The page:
To assist the development of this strategy, the government held a two-day forum in Ottawa, Ontario, on Mar. 30–31 to allow members of the vaccine manufacturing industry to meet with members of the Federal/Provincial/Territorial Pandemic Vaccine Supply Task Group. Industry members were to present information about their existing vaccine products, production and supply capabilities, research and development activities related to seasonal and pandemic influenza vaccines, future plans to enhance production and interest in supplying influenza vaccines in Canada. — Roger Collier, CMAJ

Further delay in restart of nuclear reactor

Atomic Energy of Canada Ltd. has announced that it will again push back the restart date for the medical isotope-producing National Research Universal reactor in Chalk River, Ontario.

Restart has been delayed by at least another month, into May, as “the very complex nature of the remaining repairs requires that extra precautions be taken,” AECL said in a statement announcing the delay (

The reactor was shut down in May 2009 as a result of a heavy water leak and officials initially projected that it would again be operational within three months. But its restart has been repeatedly pushed back.

AECL indicated that repairs are 46% complete.

“Preparations for the final repair sequence continue. This next series represents the greatest level of complexity and will incorporate the installation of plates welded to the vessel wall combined with the application of horizontal weld build-up. The project team continues to work with third-party experts to finalize detailed repair procedures.”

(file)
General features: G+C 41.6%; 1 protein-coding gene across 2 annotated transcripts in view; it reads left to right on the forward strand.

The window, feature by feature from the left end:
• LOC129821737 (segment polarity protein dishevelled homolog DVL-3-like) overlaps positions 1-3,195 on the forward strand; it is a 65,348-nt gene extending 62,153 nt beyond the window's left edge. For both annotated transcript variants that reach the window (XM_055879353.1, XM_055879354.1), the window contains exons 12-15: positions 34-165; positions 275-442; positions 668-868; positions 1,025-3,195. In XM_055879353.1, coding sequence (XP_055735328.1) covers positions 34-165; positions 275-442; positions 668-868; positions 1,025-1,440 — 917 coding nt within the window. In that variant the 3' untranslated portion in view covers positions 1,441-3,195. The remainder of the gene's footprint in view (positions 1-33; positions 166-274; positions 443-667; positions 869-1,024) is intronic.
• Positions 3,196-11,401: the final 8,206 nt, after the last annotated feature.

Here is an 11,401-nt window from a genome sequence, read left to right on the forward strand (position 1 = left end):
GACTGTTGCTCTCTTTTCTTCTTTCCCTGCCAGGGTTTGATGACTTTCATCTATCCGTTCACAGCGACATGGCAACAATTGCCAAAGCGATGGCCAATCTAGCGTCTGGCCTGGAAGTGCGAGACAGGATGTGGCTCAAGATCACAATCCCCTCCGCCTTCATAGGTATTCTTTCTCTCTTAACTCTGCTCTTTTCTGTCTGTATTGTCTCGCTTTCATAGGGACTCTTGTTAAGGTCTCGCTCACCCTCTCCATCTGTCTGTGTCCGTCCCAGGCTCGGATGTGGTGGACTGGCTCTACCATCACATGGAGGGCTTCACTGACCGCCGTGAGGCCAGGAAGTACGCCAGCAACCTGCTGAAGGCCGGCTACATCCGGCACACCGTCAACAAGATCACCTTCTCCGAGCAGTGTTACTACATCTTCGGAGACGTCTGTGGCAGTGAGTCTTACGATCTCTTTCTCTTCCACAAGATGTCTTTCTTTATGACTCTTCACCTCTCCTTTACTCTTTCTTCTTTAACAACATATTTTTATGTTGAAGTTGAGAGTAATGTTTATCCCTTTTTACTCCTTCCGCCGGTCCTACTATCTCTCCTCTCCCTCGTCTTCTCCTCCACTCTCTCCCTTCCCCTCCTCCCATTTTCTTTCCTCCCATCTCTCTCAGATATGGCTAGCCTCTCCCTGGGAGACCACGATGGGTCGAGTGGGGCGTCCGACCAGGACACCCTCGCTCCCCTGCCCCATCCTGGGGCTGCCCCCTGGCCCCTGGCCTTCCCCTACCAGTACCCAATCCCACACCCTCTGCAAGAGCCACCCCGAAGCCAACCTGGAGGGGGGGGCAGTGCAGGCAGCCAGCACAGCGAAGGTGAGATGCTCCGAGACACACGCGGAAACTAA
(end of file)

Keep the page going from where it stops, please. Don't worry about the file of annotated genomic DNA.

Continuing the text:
“Every effort is being made to return the NRU to service as soon as possible. The program is driven by safety, producing a quality repair, conservative decision-making and completion of all the necessary analyses,” the statement added.

“Each of these repairs presents unique and more difficult challenges that require first-of-a-kind technical solutions. To ensure that the repair process itself does not cause damage to the vessel an additional level of preparation is necessary to program the welding sequences and to qualify the welders.”

The delay will further compound a scramble for medical isotopes, particularly in the wake of the closure of the High Flux Reactor in Petter, the Netherlands, which is shutdown until August to repair cooling water pipework. — Wayne Kondro, CMAJ

Ontario to adopt patient-based funding of hospitals

Health care will gobble up 70% of every Ontario tax dollar within 12 years, from a current level of 46%, the province’s Liberal government asserted in its Mar. 8 Speech from the Throne.

To rein in those skyrocketing costs, Premier Dalton McGuinty’s government is proposing to make hospitals compete for health care funding and focus their services on surgeries and treatments that they can do cheaper than their rivals.

“Patients will have greater choice about where they can access the best quality treatment,” Lt.-Gov. David Onley stated in the speech (

The speech argued that a “money-will-follow-the-patient” model of funding hospitals would yield efficiencies. But critics contend that system will compromise the availability of medical services in rural and remote areas, while shifting the focus of health care facilities toward increasing patient volume at the expense of quality of care (CMAJ 2008. DOI:10.1503/cmaj.080594).

The Throne Speech also proposed to appoint an expert panel to “provide recommendations on clinical practice guidelines. It will ensure that future investments get results and improve patient health.” The government also said it will overhaul the Public Hospitals Act “to create a hospital system that taps into the expertise of community partners and all health care professionals.”